Again, as in the previous section, U1 knows that U2 always get data from miner M1 (no, this isn’t how it actually works, it’s just a hypothetical to illustrate a point). So U1 submits T2 to M1 and at the same time U1 creates T3 (the transaction that moves the bitcoin out of T1 and back to a different key controlled by U1) and gives it to all the miners far away from M1 and puts in a high transaction fee.
Now as soon as M1 gets T2, it publishes it in a block. That block is seen by U2 but unlike in the previous section U2 doesn’t actually accept a transaction until it is X blocks in (and X is certainly higher than 1). Right now the transaction is only one block in on M1’s fork. So U2 ignores it.
Eventually the same process as described previously occurs and M1 will abandon its fork with T2 and adopt a fork with T3. So long as U2 sets X high enough then the probability that M1 will abandon its fork with T2 before T2 shows up at least X blocks in is so tiny that it’s not going to happen. So T2 will never get X blocks in and hence U2 will never acknowledge T2. U2 will just see T3 and so never make the money transfer.
7 Conclusion – Wait… didn’t we just disprove CAP?
Spoiler alert No, we didn’t.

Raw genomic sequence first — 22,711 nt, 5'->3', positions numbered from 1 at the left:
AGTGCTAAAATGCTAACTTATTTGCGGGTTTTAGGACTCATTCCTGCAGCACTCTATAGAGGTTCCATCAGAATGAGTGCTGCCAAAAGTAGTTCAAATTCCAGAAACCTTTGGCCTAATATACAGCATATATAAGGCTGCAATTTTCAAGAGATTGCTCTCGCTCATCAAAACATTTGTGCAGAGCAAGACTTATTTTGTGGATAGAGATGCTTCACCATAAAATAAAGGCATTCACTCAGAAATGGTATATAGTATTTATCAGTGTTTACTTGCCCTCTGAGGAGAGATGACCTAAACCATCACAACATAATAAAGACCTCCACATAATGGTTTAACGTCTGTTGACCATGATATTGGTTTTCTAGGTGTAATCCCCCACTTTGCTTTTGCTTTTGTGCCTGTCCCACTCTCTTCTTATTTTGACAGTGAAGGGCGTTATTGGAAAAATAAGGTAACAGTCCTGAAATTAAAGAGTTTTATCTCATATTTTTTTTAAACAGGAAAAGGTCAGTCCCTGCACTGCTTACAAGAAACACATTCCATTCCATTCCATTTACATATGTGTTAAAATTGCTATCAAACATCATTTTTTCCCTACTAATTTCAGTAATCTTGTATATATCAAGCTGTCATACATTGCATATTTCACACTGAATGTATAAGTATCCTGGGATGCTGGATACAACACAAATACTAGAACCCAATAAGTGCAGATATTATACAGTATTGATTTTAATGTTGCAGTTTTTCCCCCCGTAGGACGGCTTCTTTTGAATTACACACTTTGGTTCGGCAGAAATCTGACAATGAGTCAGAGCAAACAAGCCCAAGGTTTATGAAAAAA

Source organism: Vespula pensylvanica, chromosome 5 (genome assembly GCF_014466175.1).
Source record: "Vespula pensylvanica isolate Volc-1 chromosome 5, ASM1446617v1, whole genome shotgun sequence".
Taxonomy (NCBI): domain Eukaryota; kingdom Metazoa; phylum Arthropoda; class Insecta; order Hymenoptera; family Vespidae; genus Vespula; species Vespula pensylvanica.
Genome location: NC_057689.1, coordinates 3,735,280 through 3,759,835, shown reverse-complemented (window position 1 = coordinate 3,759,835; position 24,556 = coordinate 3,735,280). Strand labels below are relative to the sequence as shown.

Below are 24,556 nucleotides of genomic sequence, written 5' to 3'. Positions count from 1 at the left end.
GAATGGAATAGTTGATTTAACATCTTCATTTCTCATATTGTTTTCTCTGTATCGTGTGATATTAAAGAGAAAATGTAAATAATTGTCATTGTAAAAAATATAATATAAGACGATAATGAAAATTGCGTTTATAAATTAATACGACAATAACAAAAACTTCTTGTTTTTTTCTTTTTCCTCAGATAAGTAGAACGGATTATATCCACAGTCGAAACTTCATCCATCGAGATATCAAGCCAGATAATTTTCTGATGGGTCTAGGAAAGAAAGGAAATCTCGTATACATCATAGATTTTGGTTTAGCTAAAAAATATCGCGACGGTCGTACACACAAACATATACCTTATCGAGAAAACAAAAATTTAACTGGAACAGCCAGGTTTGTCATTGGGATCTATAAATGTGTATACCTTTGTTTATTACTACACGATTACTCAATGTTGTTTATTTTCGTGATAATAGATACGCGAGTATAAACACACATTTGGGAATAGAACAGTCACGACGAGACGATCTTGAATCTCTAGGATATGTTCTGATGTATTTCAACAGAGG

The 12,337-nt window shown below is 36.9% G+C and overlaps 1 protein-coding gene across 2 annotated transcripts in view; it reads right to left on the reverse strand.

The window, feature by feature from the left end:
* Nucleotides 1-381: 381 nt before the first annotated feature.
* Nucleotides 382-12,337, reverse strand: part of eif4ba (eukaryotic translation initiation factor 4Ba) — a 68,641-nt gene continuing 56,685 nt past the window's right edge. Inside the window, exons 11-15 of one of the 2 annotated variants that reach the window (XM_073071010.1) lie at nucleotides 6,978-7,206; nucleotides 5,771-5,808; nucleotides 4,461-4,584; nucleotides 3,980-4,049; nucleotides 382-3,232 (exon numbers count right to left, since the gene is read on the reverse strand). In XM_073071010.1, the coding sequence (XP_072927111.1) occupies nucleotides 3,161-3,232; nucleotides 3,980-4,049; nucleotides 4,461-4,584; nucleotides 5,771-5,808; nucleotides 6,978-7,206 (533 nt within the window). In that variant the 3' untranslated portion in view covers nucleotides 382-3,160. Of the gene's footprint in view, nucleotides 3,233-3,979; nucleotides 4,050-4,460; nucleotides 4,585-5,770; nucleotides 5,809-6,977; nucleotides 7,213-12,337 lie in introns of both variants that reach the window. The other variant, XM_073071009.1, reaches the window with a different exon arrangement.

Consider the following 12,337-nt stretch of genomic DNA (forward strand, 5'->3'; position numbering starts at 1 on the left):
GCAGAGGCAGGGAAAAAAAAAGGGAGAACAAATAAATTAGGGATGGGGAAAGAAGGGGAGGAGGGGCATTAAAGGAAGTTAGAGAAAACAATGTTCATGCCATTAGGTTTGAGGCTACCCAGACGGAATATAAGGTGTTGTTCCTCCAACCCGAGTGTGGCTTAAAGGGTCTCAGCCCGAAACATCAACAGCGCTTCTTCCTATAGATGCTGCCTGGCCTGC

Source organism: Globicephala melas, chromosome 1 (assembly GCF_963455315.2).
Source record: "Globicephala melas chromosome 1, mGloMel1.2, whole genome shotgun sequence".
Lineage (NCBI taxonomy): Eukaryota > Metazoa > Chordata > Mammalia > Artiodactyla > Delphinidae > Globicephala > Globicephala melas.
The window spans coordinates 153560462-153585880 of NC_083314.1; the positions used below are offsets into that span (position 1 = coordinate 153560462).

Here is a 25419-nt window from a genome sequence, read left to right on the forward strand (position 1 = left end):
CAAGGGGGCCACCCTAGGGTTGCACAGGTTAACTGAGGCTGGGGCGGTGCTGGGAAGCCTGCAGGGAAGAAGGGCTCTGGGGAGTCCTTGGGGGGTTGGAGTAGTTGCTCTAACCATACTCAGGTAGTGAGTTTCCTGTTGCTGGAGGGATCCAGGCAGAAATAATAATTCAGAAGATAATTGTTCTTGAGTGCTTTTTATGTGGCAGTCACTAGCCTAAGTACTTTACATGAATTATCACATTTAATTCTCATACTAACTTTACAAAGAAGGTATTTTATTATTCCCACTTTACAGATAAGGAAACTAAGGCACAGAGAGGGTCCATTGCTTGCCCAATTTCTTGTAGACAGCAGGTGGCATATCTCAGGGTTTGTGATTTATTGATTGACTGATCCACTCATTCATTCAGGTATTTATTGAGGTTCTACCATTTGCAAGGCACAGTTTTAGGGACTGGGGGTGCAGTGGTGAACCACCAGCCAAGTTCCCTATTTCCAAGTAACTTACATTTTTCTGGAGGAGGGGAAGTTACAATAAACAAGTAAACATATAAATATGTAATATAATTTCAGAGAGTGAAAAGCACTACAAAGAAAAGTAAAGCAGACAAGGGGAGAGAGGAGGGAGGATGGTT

I realize that the above examples can be a bit confusing. After all, we just showed Bitcoin being both AP and CP and CAP says you have to choose.
The problem here is one of terminology. What is “Bitcoin”?
If Bitcoin is just the miners then what we have shown is that if one changes how one interacts with the mining infrastructure then one gets different behaviors. That shouldn’t be surprising. It’s like saying that if you put a 6 ALV 335 Franklin helicopter engine in a helicopter then you get a helicopter but if you put the same engine into a Tucker 48 you get a car. The engine is still the same. It’s the system surrounding it that changed and those changes are very meaningful [A] [A] Unless you think that helicopters and cars are really just modes of transportation and hence basically equivalent. Which I suppose is true but really misses the point..
CAP captures trade offs regarding the behavior of an entire system including all of its parts and clients are one of those parts. So to speak of “Bitcoin” and to leave out the clients is to not describe the entire behavior of the system.